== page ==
New research finds almost half of UK businesses unprepared for new HFSS legislation

The landmark high in fat, salt, or sugar (HFSS) legislation, due to be implemented from 1 October 2022, seeks to curb Britain’s obesity crisis with more than one in three children aged 10 to 11 currently overweight.1 

It represents one of the most significant challenges the retail industry has ever faced. The new rules are comparable to the restrictions placed on tobacco and alcohol and are set to have a significant impact on manufacturers and retailers of food and drink alike.  

Products high in fat, salt, or sugar (HFSS) will be removed from prime locations in stores and volume promotions such as buy-one, get-one-free will be banned.

Restrictions on digital marketing and advertising will also come into effect from 1 January 2023. 

New research amongst businesses by GS1 UK has found that almost half feel unprepared for its upcoming implementation, with 70% unaware that volume promotions will be banned. 

A reported 20% of businesses are unaware of the new legislation altogether. Additionally, just one in three have assessed their products ahead of the October deadline, with only 48% reformulating existing products and around one quarter having not even considered it.  

It also emerged that just 33% are training staff on the new rules and only 35% are auditing suppliers, which GS1 UK says shows that there is a lot of work to be done for the whole of the sector to be ready.  

Two-thirds of businesses say that more financial support from the government is needed to help them adapt – with 81% saying the new rules will significantly change how they operate.  

GS1 UK’s consumer research also found that the legislation may significantly affect the way people shop; given that over half currently purchase HFSS products regularly.  

However, 68% of shoppers surveyed agree with the new legislation and nearly half say it will help them think more about which products they buy.  

51% say they would be less likely to buy HFSS products if they were less visible in stores, and a quarter would buy less if they were only available at full price.  

53% say they would miss ‘buy one, get one free’ offers on HFSS items. This is put into sharp focus as 85% are changing how they shop to reduce grocery bills in 2022.2 

With 66% of businesses and 68% of shoppers agreeing on the need for regulation to curb unhealthy eating – GS1 UK’s research suggests that unpreparedness largely stems from a lack of awareness and access to trusted data. 

As a result, GS1 UK has joined forces with the UK retail industry to launch a HFSS solution as an extension to its productDNA platform. Approximately 75% of UK grocery retailers are now using the product data sharing service including Sainsbury’s, Tesco, Waitrose and Partners, Ocado, ASDA and Morrisons.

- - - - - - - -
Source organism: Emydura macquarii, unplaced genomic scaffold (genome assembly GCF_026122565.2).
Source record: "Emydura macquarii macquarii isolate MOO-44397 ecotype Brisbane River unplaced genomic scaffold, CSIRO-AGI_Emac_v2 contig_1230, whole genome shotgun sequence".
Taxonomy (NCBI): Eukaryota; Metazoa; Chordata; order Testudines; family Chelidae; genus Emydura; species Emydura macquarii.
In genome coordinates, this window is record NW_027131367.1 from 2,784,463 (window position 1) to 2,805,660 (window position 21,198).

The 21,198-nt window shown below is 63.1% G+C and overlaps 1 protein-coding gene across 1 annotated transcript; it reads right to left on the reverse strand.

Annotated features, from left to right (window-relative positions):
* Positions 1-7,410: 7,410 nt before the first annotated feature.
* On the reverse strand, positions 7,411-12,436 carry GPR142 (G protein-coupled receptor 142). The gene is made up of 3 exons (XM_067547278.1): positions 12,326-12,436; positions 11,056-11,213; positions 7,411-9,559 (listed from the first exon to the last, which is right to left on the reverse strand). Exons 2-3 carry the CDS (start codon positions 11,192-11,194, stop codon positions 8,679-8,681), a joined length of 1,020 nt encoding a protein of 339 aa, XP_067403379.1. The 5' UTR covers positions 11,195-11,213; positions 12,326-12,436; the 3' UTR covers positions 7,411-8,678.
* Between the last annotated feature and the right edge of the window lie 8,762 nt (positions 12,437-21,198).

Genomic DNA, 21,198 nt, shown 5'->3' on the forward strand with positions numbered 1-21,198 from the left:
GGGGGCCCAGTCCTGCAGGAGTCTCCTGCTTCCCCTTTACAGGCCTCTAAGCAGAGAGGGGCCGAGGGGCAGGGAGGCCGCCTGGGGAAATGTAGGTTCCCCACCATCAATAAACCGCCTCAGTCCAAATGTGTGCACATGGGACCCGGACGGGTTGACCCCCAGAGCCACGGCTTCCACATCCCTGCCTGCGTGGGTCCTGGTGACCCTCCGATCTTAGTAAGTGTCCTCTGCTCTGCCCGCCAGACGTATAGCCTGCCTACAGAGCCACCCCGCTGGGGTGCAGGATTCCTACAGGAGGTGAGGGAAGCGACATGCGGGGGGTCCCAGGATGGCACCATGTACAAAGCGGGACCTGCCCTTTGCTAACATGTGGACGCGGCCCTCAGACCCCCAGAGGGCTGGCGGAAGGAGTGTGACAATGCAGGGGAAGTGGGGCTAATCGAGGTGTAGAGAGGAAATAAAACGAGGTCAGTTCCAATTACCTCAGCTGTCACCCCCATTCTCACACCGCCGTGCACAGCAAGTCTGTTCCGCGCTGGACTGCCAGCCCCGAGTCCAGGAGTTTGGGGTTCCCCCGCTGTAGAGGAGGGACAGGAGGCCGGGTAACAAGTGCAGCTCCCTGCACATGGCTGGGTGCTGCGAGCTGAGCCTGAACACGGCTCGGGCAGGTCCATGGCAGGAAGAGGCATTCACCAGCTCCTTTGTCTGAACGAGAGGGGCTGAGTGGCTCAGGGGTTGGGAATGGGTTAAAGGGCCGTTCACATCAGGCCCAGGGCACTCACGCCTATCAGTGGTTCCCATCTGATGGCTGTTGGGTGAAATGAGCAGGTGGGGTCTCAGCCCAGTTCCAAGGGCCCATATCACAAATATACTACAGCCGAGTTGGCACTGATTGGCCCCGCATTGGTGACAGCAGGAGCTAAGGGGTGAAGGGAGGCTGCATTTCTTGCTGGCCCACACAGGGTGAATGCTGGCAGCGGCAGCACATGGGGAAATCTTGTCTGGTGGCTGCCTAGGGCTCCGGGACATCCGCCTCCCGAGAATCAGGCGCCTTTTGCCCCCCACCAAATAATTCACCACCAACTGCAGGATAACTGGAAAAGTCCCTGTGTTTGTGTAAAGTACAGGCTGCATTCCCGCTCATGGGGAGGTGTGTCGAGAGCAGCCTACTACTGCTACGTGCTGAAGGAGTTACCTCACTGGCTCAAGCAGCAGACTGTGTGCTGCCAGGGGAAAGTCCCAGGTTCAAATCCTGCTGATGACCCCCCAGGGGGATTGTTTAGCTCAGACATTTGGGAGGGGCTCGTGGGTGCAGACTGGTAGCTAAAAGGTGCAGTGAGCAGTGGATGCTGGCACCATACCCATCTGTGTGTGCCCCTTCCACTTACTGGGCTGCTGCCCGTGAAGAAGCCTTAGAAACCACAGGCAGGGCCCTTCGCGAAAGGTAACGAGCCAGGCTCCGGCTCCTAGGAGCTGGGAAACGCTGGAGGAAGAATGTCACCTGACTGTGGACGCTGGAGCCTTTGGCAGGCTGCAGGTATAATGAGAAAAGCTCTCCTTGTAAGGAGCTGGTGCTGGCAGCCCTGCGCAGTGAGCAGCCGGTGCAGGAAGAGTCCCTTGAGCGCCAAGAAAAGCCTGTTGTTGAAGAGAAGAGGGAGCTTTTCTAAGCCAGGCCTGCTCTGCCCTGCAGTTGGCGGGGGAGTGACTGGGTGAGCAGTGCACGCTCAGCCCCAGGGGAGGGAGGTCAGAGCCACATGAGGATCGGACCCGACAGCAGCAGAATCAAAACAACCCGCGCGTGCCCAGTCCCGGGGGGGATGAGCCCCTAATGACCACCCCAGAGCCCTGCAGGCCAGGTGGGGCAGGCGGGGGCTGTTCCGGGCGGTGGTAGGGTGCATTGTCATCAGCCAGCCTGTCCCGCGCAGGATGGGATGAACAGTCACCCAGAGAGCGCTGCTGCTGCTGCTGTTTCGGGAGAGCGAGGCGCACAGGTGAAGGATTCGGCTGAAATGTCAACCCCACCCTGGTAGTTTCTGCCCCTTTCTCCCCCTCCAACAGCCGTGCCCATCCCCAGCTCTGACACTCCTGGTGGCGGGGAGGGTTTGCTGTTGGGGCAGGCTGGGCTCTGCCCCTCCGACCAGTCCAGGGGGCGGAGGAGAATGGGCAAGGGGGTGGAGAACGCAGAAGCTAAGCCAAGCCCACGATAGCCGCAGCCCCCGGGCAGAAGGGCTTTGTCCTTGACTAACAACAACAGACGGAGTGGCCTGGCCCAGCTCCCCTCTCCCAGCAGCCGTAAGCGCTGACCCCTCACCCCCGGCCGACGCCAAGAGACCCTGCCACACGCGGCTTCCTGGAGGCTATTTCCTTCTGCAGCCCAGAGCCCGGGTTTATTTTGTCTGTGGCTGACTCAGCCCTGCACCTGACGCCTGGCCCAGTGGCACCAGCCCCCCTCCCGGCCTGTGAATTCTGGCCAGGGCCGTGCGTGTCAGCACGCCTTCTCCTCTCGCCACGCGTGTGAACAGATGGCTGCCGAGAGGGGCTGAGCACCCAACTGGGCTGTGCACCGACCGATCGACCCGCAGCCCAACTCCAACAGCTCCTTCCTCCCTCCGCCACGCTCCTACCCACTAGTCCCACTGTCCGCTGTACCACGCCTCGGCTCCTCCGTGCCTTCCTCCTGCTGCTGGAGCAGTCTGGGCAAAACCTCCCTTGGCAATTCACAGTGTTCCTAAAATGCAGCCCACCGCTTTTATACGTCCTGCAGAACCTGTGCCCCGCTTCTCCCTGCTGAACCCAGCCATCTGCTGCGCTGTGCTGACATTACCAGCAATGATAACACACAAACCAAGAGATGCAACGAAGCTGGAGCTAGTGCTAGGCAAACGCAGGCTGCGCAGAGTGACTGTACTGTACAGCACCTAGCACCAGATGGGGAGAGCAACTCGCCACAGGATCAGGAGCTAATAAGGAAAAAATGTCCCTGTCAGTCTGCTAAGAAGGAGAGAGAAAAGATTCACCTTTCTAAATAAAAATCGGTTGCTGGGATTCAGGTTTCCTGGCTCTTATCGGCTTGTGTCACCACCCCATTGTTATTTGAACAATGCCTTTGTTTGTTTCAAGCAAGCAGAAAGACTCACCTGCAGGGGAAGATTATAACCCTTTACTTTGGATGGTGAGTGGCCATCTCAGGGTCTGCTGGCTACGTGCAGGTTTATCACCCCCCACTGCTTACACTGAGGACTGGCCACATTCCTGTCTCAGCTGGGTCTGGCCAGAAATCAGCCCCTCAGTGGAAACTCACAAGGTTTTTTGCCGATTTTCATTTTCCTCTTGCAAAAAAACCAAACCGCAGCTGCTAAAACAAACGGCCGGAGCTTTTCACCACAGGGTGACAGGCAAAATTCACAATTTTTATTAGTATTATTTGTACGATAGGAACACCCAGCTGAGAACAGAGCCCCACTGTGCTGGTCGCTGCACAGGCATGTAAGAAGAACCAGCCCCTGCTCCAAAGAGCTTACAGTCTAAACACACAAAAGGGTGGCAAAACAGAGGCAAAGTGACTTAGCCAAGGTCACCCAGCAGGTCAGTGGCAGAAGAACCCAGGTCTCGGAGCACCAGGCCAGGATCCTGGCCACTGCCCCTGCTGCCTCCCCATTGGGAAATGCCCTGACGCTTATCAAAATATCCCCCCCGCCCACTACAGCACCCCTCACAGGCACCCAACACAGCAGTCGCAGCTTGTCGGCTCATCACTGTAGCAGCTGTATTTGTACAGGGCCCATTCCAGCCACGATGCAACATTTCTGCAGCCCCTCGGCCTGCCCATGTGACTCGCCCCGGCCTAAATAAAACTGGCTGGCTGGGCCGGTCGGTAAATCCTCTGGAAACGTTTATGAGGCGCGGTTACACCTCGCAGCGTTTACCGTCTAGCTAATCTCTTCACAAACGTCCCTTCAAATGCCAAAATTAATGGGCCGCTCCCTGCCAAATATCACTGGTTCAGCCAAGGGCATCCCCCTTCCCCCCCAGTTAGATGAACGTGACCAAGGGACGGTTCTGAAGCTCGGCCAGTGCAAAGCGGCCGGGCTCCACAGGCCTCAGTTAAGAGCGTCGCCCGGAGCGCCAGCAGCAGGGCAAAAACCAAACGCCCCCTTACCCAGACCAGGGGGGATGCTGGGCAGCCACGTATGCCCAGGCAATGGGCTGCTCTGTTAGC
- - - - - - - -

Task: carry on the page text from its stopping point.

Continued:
The offering is free to all suppliers and manufacturers, enabling a common approach for the capture and sharing of quality data to support compliance with the new legislation. 

New research finds almost half of UK businesses unprepared for new HFSS legislation

Infographic from GS1 UK

Anne Godfrey, CEO of GS1 UK, said: “The HFSS legislation represents a seismic shift for businesses across the UK and many of our 57,000 members will be affected.  

“Whilst our research reveals that businesses and consumers are aligned on the benefits the changes can bring, the findings show there is much more to be done if the sentiment of the legislation is to become a reality. 

“Many businesses feel overwhelmed with the challenges they have faced over the last two years, but there is no doubt that the industry, now more than ever, needs to take a standardised approach for the collection of quality data if they are to adapt quickly and confidently to new legislation and growing consumer demand.” 

Professor Tim Lang, Professor Emeritus of Food Policy at City University of London’s Centre for Food Policy commented on the research: “It’s worrying to see that businesses across the food and drink industry do not feel prepared for the upcoming changes in legislation. Whilst the changes will no doubt affect how countless businesses operate, the new legislation is a crucial step toward solving issues around public health. It is however, encouraging to see support for the introduction of the new rules amongst both the industry and the general public.” 

Sonia Pombo, campaign manager for Action on Salt also shared her thoughts on the new research, saying: “Placing restrictions on unhealthy food promotions in-store is one way of helping to transform our food system and save lives. Rebalancing the cost of producing healthier vs less healthy foods will drive further innovation and recipe improvements, to build a healthier, more equitable nation. The food industry should fully understand their influence and direct responsibility.” 

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